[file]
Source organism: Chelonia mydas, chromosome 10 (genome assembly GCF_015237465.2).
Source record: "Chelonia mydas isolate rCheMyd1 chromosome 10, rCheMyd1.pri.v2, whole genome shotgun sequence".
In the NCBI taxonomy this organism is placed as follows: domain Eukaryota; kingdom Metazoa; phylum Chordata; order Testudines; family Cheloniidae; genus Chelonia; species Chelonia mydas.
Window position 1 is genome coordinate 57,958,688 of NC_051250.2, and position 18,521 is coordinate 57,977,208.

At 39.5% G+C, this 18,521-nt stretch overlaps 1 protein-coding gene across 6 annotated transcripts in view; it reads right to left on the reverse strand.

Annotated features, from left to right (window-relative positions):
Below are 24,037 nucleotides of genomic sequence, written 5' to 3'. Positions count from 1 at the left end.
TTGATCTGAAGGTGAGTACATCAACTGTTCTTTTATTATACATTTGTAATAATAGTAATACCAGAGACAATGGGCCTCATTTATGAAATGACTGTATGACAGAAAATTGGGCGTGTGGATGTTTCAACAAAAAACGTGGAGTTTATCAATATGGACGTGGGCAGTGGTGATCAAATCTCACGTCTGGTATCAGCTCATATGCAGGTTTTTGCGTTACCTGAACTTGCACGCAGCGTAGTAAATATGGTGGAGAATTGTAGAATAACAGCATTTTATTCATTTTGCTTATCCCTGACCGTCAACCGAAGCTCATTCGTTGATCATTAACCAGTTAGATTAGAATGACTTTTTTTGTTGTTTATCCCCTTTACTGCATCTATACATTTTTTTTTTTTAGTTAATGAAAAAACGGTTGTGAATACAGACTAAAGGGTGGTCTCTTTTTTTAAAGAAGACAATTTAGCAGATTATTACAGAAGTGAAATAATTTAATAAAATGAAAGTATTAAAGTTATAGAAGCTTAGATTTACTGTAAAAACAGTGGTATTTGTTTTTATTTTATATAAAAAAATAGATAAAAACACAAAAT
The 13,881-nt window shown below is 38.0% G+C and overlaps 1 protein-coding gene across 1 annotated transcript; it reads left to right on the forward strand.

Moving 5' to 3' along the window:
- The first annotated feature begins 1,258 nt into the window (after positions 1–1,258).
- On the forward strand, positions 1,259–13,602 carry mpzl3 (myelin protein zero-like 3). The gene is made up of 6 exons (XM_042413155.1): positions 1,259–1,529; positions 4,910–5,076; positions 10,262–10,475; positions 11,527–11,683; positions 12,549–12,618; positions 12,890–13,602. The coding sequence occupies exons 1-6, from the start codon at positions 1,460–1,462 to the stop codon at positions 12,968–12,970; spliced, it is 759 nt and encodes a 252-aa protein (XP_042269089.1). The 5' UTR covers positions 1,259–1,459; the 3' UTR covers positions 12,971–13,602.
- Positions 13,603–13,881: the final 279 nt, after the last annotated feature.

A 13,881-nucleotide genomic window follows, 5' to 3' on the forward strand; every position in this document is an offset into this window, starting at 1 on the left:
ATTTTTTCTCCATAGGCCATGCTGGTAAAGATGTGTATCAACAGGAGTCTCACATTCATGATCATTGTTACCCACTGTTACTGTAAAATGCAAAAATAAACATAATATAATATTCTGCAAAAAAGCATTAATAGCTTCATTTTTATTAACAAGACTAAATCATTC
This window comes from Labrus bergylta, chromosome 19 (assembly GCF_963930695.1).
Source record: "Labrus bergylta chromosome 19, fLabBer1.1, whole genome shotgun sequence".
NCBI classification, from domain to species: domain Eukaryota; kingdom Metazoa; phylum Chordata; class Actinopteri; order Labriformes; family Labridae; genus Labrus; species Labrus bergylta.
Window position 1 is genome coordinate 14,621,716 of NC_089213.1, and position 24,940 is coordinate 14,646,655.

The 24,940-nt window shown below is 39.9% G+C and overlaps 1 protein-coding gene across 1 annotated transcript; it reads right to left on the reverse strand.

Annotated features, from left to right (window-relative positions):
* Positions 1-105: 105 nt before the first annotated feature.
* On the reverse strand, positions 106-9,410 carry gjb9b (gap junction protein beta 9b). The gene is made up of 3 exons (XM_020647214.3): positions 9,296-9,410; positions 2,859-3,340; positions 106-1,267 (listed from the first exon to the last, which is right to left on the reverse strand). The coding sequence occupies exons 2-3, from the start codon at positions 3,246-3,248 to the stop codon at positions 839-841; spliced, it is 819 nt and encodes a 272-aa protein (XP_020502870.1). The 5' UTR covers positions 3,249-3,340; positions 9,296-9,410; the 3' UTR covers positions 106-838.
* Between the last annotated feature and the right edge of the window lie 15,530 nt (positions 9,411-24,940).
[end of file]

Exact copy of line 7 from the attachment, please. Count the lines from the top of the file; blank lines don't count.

Below are 24,037 nucleotides of genomic sequence, written 5' to 3'. Positions count from 1 at the left end.